Will the "Brown Bounce" continue? Will Cameron's PR be enough? Is it the end of the road for Campbell? Find out in today's round up from the blogosphere... (Don't forget Sedgefield by the way!)
Welcome to the Jeffrey Archer Suite, Belmarsh…
With everything else that’s gone on around the Ealing Southall by-election and mere hours before the polls open, you’d think there was nothing left to be said until the result is announced tomorrow night.
And you’d be wrong, because just when you thought you’d seen every last twist and turn, Jonathan Isaby pops up at the Telegraph and manages to drop himself and the Tory Party right in the shit with a blog post (now hastily removed) that appears to contain a criminal breach of the Representation of the People Act:
Police investigation into Ealing Southall postal votes ‘leak’
As if the Ealing Southall by-election needed another twist… news has broken tonight that police will be mounting an investigation following the leaking of alleged postal vote scores via the Telegraph’s Little and Large blog, authored by Daily Telegraph journalists Brendan Carlin and Jonathan Isaby.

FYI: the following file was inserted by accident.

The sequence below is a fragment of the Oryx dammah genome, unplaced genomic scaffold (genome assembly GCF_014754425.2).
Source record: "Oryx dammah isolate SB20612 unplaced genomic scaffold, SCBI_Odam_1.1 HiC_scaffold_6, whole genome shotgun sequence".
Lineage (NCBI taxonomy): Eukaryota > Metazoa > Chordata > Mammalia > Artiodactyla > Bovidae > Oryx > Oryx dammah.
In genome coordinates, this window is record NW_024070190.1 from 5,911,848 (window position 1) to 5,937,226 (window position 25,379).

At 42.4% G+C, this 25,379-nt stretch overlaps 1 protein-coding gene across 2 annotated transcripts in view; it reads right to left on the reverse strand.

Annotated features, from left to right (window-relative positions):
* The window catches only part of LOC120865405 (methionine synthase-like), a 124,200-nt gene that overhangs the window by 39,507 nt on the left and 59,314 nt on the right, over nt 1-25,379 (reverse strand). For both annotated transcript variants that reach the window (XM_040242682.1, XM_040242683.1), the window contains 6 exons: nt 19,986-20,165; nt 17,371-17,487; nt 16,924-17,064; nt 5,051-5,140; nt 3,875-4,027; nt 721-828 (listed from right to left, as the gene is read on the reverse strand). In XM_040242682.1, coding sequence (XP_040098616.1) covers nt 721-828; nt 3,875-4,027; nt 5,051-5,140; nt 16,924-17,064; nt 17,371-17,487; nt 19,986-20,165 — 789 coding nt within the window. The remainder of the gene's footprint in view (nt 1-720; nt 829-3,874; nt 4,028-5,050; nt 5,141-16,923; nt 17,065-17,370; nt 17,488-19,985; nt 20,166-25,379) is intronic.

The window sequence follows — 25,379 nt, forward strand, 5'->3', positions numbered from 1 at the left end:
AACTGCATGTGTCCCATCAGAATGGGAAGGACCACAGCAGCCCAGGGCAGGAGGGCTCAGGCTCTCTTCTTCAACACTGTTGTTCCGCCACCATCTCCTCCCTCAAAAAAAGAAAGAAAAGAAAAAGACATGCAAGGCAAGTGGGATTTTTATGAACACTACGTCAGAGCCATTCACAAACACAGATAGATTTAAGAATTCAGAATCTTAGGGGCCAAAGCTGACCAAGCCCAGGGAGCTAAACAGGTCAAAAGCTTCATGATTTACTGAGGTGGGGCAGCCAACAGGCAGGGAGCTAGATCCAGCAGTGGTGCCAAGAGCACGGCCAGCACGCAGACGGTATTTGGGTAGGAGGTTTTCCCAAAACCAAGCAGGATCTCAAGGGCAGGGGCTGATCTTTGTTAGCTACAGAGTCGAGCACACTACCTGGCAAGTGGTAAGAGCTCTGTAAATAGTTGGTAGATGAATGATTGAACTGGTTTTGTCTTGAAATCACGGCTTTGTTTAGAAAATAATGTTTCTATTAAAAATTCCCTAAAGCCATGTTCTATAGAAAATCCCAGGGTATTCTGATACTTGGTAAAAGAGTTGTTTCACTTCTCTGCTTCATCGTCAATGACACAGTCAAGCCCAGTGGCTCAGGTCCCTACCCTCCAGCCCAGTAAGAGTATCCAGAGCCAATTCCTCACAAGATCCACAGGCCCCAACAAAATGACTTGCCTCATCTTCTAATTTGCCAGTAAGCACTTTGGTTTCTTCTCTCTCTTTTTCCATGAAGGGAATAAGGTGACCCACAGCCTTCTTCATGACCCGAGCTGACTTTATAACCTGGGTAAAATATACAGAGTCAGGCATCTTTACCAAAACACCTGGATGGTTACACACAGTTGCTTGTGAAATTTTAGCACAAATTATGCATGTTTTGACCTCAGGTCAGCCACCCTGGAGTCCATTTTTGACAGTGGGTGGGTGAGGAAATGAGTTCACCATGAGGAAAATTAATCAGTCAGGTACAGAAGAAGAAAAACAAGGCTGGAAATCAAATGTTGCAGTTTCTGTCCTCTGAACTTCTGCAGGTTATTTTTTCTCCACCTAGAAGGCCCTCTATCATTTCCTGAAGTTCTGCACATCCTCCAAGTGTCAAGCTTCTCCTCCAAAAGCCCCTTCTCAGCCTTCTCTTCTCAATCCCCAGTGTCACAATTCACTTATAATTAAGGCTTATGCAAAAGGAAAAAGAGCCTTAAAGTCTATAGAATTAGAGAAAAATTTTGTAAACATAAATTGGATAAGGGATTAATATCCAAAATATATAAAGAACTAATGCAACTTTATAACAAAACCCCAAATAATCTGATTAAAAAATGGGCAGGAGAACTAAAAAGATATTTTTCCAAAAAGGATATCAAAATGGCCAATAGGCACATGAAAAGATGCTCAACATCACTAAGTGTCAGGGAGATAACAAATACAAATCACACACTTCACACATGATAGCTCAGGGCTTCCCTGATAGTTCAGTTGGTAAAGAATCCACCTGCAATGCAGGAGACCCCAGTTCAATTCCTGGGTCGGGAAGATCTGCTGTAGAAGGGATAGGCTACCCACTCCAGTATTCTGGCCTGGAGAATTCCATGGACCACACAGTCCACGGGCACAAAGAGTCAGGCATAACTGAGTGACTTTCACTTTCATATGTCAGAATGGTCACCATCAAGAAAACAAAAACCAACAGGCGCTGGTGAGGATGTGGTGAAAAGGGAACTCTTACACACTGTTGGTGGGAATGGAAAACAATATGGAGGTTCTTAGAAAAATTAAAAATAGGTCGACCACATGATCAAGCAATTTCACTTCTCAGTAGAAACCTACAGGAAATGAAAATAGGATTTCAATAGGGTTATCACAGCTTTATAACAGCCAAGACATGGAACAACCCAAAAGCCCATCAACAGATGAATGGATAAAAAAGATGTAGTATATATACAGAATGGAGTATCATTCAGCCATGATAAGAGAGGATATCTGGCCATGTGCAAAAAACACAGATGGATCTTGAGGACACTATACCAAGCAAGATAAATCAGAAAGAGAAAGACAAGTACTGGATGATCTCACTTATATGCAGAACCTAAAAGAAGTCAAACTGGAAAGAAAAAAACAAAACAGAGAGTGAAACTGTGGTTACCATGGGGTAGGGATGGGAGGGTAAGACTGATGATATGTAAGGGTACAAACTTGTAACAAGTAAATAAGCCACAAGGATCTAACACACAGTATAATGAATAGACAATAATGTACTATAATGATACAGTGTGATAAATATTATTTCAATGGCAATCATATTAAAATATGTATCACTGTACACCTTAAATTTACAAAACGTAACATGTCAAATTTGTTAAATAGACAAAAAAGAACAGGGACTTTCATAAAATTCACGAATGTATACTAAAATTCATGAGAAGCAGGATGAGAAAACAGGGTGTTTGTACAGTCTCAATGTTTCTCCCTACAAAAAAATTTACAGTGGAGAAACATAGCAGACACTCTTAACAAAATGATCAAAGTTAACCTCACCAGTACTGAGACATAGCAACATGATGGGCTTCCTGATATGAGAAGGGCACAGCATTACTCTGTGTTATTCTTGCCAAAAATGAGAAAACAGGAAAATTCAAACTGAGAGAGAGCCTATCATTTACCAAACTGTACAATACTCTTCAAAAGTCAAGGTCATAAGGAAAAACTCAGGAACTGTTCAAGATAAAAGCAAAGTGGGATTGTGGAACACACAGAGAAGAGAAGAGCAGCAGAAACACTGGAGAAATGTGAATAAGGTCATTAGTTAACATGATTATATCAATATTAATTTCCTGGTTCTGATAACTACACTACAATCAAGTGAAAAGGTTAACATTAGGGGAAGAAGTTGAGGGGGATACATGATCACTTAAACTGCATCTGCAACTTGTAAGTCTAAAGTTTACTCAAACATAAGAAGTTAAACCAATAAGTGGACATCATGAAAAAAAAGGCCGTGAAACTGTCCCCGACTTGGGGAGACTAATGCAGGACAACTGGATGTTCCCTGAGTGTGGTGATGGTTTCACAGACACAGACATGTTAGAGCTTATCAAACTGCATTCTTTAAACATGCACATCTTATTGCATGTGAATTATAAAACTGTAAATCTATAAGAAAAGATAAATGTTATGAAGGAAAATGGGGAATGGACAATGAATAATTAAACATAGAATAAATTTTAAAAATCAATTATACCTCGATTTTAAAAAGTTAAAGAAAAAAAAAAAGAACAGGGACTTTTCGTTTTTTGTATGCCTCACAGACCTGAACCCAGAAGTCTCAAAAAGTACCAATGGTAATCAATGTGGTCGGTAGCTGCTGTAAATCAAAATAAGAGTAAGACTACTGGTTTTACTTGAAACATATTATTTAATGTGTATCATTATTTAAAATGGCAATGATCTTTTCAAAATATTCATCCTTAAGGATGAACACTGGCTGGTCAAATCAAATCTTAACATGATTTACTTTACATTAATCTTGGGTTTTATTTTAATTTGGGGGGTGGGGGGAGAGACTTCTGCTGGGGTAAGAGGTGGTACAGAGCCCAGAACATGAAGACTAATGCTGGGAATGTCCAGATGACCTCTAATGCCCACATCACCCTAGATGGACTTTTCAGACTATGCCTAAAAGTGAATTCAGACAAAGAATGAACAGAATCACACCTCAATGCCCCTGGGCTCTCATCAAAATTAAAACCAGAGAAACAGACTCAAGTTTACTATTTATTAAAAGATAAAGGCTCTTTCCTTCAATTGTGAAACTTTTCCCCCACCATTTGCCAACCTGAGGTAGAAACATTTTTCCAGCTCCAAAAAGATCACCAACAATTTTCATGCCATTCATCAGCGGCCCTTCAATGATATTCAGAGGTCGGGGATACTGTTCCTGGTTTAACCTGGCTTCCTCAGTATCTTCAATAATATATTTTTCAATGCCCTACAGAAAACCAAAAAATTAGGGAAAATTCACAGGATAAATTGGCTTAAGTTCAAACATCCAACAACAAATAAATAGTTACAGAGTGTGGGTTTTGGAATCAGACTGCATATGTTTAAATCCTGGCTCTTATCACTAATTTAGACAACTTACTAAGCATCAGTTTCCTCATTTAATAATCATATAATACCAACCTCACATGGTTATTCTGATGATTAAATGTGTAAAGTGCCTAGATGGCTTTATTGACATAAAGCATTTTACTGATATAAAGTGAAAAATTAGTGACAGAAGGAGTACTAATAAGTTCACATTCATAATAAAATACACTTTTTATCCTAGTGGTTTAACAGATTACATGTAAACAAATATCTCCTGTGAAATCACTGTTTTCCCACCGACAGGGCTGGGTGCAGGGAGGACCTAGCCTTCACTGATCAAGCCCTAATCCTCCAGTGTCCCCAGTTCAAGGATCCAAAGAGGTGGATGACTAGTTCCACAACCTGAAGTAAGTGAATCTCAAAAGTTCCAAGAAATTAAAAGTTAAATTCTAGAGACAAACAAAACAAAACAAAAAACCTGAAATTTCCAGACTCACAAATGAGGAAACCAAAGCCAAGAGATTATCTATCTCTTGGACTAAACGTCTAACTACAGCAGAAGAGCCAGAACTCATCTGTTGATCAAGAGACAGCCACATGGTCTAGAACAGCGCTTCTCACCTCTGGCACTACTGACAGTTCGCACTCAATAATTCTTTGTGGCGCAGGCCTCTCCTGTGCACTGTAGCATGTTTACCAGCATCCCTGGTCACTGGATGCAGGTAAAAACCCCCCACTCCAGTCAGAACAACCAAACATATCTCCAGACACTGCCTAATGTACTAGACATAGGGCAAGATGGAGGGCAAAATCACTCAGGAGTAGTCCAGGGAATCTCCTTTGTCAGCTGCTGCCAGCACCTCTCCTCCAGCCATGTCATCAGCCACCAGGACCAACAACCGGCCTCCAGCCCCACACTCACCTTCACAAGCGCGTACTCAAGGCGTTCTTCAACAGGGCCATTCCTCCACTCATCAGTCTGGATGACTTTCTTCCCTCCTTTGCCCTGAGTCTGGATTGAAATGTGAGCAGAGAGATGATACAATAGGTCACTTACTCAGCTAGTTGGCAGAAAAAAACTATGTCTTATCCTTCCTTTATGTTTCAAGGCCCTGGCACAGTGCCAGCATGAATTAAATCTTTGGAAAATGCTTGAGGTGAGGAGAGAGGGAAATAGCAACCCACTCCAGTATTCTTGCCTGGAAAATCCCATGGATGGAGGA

Polling day arrives
The result of this by-election, whatever it may be, will produce highly predictable post-count analysis. If Labour lose then it will be a "blow for Brown" obviously. If the Lib Dems get knocked into third then
Polls today, spin tomorrow
Byelections aren't what they used to be. There were only six deaths in the last parliament, and seven so far since 2005, compared with 24 between 1987 and 1992 when BBC Newsnight's byelection reporter Vincent Hanna was in his boisterous prime. Alas, he died too, though Michael Crick shows promise on the stump.
What to make of the by-elections?
I’m not the greatest fan of Parliamentary by-elections. They provide, almost invariably, an unedifying political spectacle in which fairness, objectivity and the public become by-standers to the main event. That turnout is usually low - despite the avalanche of leaflets, and babble of mob-handed canvassers - highlights the gulf between the amped-up interest of we politicos, and the damped-down disinterest of the voters.
Could Sedgefield be the big surprise?
While all the attention has been on Ealing Southall could Tony Blair’s former seat at Sedgefield be the election that causes the biggest surprise tomorrow?
With a Labour share in 2005 at more than 58 percent this surely should be a certainty. But therein could lie the ingredients for a shock.